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Biological Sources of Seismocardiographic Signals

Seismocardiographic (SCG) signals are the acoustic and vibration induced by cardiac activity measured non-invasively at the chest surface. These signals may offer a method for diagnosing and monitoring heart function. Successful classification of SCG signals in health and disease depends on accurate signal characterization and feature extraction.

As opposed to other biological signals such as electrocardiograms and heart sounds, SCG signals are not well understood yet. Thus, understanding the genesis and biological sources of these signals is among the first steps before we can use them for diagnosis purposes.

Vasculature of the Heart


Investigate the biological and pathological sources of the  cardiovascular-induced sounds and vibrations measured noninvasively on the body surface


  • Signal and image processing

  • Machine learning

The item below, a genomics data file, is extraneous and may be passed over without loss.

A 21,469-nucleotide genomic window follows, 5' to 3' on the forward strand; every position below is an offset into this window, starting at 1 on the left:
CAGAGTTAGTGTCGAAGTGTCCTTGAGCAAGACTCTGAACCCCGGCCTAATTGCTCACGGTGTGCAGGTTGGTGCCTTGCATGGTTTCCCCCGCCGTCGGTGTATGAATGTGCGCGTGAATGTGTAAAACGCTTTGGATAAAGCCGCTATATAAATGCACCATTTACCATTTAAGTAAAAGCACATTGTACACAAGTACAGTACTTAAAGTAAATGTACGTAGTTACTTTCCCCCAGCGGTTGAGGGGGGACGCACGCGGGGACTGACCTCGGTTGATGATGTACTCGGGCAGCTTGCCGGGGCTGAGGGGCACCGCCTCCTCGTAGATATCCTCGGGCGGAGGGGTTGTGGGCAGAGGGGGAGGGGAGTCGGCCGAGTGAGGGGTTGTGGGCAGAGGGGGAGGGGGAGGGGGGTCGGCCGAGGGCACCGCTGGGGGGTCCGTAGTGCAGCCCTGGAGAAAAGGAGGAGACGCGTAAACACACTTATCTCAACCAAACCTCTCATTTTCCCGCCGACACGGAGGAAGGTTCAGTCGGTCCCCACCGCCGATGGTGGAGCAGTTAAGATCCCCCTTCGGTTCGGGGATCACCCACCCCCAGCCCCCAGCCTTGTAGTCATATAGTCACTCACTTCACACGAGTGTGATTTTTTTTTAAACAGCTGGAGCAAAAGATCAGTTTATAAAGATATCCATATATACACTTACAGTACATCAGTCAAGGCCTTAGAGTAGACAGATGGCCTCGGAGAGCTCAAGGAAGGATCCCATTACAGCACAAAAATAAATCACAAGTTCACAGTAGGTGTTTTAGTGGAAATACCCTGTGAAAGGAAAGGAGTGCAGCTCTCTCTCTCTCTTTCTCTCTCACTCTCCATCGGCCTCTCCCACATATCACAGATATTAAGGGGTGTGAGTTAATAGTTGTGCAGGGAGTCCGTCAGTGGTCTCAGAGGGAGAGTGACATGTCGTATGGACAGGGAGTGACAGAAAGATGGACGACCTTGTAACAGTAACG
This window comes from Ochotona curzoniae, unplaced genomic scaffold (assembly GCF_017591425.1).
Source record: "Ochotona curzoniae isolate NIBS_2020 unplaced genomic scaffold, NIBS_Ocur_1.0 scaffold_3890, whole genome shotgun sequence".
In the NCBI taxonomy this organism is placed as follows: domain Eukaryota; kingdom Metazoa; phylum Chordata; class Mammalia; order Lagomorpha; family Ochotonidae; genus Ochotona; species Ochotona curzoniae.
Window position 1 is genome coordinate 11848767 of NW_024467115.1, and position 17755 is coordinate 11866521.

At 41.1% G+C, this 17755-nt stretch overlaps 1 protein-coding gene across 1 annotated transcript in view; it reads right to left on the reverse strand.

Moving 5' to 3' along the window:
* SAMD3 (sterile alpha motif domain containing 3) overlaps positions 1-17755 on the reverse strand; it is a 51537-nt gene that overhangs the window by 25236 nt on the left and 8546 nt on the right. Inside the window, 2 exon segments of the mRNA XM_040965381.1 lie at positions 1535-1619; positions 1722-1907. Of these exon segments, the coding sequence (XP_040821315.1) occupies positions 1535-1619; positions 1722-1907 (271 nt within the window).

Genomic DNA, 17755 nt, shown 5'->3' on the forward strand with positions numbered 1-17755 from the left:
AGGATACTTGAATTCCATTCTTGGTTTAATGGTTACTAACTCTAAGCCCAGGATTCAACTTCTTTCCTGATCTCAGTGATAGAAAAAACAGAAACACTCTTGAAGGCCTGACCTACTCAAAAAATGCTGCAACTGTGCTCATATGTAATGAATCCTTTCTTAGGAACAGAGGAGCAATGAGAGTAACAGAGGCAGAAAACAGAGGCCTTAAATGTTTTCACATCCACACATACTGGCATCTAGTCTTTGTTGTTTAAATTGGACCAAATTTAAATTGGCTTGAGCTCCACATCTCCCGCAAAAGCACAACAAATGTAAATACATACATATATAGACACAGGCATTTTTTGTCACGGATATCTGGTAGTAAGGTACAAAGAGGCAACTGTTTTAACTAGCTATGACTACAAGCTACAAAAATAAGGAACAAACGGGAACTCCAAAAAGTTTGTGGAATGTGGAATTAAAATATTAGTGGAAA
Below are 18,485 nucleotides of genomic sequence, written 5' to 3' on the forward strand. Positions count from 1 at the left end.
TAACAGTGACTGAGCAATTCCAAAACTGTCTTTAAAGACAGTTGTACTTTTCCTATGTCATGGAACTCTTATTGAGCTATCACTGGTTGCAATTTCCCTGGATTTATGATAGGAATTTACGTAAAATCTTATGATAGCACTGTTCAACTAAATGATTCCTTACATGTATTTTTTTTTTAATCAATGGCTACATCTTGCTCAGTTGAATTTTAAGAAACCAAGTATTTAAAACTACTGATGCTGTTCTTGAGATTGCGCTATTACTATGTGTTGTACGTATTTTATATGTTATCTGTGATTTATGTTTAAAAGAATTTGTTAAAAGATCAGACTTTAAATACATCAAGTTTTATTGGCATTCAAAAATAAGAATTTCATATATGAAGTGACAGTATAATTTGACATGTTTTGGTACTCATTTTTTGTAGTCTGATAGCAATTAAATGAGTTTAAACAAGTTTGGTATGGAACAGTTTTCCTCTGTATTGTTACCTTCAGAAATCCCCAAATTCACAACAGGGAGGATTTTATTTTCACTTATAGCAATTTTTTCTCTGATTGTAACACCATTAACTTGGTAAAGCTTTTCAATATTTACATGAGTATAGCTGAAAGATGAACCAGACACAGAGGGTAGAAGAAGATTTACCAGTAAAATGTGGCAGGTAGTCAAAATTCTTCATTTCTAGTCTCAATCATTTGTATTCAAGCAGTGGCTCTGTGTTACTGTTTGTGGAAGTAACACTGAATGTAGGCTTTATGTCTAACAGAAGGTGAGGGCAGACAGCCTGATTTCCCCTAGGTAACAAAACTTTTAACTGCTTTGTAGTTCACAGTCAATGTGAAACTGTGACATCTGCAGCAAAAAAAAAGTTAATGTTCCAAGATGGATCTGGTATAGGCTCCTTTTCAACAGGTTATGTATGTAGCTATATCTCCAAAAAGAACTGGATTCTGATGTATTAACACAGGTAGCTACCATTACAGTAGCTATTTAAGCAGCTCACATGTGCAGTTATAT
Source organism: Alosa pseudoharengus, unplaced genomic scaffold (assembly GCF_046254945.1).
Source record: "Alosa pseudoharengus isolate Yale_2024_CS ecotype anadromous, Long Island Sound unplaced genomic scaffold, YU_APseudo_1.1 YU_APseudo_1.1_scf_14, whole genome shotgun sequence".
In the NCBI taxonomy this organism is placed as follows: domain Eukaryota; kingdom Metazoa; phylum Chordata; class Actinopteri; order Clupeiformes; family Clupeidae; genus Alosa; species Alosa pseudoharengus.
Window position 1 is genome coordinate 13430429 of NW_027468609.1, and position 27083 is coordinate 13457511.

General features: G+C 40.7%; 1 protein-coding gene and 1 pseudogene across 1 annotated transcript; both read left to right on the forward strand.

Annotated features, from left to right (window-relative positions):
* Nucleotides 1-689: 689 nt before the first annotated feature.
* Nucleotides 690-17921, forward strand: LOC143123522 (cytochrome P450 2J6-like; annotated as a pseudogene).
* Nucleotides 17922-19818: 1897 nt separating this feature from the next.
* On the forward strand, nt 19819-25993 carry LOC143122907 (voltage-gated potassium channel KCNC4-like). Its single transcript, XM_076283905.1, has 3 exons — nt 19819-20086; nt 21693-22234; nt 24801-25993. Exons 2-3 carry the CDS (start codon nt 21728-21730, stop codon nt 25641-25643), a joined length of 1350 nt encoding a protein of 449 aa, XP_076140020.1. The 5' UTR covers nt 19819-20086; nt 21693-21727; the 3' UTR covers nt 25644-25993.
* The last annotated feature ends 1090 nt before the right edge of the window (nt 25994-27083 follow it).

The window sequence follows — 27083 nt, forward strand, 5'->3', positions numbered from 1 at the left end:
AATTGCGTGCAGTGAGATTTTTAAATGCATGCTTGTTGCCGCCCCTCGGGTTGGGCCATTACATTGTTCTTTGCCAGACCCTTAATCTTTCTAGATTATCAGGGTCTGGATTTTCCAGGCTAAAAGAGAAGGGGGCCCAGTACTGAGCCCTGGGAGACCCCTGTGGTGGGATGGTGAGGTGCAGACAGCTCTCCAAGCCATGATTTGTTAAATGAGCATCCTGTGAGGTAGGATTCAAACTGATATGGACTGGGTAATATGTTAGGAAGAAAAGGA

• Computational fluid dynamics and finite element modeling

Key Finding

We discovered that SCG waveforms (corresponding to cardiac cycles) change in both time and frequency domains with the lung volume, i.e. when the lung is empty versus filled with the inhaled air. Our results showed that SCG events tended to have two slightly different morphologies. This finding resulted in grouping the SCG events into clusters where the events in each cluster were more similar to each other.

Other Publications

  • Sandler, R.H., Azad, M.K., Rahman, B., Taebi, A., Gamage, P., Raval, N., Mentz, R.J., Mansy, H.A. (2019). Minimizing Seismocardiography Variability by Accounting for Respiratory Effects. Journal of Cardiac Failure 25(8): S172.
    doi 10.1016/j.cardfail.2019.07.521

  • Gamage, P.T., Azad, M.K., Taebi, A., Sandler, R.H., Mansy, H.A. (2018). Clustering Seismocardiographic Events using Unsupervised Machine Learning. IEEE Signal Processing in Medicine and Biology, Philadelphia (PA).
    doi 10.1109/SPMB.2018.8615615

  • Taebi, A., Mansy, H.A. (2017) Grouping Similar Seismocardiographic Signals Using Respiratory Information, IEEE Signal Processing in Medicine and Biology, Philadelphia (PA).
    doi 10.1109/SPMB.2017.8257053

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